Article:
Thailand – Home for Disadvantaged

Baan Dada

Baan Dada children’s home and community services is a long term partner of AMURT in Thailand. It started as a boys’ home in Huay Ma Lai village, Sangklaburi, Kanchanaburi province in 1994, in an effort to protect the growing number of disadvantaged children in the area. Sangklaburi borders Burma (Myanmar) where many refugees and migrant families moved to this area due to poverty, disease, and political repression by the Burmese military Government.


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The main objective is to empower the children through education, formal and non-formal. They are encouraged and taught many skills, from playing musical instruments, sewing, fixing motorbikes, art, languages and technical skills. The children are taught to respect all people, creatures, religion and to practice vegetarianism. This is based on the Neo Humanist’s philosophy “love for all created beings in this world”.

The home also provides jobs for single mothers, refugees and local families who help care for the children, assist with farming, construction and weaving projects. Baan Dada is an independent community based project that supports the people in the surrounding areas. It has initiated several community services, and livelihood projects.

The home is proactive in helping itself. This is one of the long term goals they wish to achieve.  They are doing this by selling hand-drawn cards and bookmarks by the children, planting rubber trees for future harvest, and performances by the children of cultural dancing and music.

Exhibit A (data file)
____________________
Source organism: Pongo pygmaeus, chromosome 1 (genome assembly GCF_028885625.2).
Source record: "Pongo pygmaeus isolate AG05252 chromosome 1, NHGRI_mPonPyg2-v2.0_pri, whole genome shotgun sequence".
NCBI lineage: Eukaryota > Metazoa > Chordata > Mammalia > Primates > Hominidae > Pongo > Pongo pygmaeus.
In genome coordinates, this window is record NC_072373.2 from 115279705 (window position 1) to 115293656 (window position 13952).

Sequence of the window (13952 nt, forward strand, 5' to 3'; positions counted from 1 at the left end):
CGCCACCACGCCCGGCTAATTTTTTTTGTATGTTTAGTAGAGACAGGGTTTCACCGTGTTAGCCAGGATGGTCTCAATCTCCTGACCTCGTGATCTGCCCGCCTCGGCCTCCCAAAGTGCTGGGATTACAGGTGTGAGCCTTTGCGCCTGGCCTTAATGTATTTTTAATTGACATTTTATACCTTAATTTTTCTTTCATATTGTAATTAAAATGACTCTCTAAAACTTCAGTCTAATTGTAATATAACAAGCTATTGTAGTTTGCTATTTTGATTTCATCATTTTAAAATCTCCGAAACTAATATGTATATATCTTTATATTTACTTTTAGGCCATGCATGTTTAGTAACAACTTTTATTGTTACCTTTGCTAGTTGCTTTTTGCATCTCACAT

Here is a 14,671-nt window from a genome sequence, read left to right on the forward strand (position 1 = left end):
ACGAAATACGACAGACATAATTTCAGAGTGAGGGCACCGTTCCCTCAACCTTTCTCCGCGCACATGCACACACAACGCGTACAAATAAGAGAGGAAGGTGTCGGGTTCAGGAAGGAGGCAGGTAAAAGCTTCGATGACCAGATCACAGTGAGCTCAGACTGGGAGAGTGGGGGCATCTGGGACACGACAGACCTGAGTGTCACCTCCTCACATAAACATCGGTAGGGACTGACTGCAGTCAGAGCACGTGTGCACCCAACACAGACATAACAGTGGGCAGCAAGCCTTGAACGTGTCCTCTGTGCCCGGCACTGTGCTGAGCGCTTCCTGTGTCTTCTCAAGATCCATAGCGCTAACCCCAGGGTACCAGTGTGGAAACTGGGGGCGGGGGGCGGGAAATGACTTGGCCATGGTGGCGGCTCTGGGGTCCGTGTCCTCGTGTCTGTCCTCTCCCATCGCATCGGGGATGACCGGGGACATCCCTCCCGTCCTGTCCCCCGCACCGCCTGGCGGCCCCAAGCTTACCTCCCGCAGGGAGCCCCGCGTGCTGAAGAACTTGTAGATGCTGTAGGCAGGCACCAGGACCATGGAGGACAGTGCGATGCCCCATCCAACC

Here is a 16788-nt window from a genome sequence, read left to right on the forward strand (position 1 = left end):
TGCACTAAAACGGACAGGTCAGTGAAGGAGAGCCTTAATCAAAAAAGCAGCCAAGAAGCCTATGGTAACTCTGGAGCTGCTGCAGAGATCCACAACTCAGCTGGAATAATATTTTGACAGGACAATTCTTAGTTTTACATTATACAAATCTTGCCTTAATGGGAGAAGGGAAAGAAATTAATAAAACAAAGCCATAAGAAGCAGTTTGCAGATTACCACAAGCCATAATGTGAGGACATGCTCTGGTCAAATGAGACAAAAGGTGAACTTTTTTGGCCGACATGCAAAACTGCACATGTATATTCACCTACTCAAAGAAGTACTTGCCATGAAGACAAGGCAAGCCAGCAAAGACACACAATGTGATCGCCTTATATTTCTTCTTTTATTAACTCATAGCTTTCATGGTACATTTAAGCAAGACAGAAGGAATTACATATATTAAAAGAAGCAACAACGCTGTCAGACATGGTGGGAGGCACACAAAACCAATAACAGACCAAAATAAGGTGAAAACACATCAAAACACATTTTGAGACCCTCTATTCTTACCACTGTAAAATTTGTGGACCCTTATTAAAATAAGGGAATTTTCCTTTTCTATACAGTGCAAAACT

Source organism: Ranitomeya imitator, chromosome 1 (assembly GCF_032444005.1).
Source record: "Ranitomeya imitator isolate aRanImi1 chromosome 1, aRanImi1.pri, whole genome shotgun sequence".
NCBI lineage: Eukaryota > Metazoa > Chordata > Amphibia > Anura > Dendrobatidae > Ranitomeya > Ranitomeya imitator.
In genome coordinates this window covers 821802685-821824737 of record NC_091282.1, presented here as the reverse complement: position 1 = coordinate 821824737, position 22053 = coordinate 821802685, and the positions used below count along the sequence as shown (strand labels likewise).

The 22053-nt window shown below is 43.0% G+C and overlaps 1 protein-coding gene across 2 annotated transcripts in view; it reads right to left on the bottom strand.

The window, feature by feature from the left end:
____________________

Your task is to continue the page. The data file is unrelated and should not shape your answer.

The children stay connected to the Karen cultural roots by learning dance and song.

Baan Unrak

Baan Unrak children’s home, also located in Sngklaburi was established in 1991. It gives destitute children and abandoned mothers a home and hope for a better future. Baan Unrak, the “Home of Joy,” provides basic needs to more than 140 children, and support to several abandoned mothers.

Between 2004 and 2006, the number of children increased dramatically. The home became crowded and it was decided to buy some land and build a bigger children’s home. In June 2006, the children moved into the new building. Now the project is able to properly take care of all the children. During the last ten years, Baan Unrak developed various small scale projects, such as opening an education center and starting income generating activities. These benefit both the children and the community, and establish another link between them. We also start a farm and we are growing organic vegetables and fruits, as well as spices and herbal medicines for our own consumption.

Baan Unrak children’s home has become a community development project, with the aim of making the home more self-sustaining. The project uses local and available resources and promotes environmental concern among the children and the community.